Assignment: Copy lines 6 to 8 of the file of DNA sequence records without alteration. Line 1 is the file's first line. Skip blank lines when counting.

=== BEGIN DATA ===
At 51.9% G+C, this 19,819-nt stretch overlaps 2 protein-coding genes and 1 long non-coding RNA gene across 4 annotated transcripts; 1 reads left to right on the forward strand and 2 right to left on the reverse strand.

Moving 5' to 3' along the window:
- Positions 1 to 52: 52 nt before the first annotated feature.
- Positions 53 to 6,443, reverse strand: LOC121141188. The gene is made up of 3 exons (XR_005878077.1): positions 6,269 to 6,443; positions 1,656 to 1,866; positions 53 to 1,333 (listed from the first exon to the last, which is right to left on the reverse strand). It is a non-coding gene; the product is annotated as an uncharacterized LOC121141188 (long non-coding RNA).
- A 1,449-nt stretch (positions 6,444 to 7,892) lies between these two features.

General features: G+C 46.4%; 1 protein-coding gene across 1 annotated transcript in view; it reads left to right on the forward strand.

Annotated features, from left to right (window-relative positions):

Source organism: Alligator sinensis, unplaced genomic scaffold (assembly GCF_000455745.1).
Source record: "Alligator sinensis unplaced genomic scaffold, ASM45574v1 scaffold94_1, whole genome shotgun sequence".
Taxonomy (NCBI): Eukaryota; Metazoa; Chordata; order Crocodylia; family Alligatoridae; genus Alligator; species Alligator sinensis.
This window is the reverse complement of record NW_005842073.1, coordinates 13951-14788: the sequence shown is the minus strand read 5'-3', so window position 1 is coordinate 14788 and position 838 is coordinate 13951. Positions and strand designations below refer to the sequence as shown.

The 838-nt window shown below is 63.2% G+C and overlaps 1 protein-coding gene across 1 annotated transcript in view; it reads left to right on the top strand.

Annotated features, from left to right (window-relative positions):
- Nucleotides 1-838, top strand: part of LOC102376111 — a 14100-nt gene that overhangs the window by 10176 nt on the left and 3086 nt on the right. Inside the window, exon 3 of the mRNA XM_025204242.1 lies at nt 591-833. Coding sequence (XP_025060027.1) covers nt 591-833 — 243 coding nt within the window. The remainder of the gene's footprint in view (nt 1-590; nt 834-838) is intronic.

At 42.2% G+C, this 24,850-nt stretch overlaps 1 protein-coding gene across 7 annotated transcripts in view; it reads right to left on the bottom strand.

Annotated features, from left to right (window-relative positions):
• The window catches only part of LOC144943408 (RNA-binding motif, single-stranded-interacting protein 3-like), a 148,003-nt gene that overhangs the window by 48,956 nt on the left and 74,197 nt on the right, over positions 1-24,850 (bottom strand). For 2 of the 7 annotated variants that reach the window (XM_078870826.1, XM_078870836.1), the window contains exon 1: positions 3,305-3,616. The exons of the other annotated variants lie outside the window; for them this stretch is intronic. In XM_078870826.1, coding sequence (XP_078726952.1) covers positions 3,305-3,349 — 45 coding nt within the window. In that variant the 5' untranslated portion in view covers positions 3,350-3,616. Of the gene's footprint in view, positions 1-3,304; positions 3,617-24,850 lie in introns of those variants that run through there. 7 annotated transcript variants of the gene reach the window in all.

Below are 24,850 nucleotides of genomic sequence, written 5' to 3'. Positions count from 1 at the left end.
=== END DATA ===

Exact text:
General features: G+C 46.4%; 1 protein-coding gene across 1 annotated transcript in view; it reads left to right on the forward strand.

Annotated features, from left to right (window-relative positions):

Source organism: Alligator sinensis, unplaced genomic scaffold (assembly GCF_000455745.1).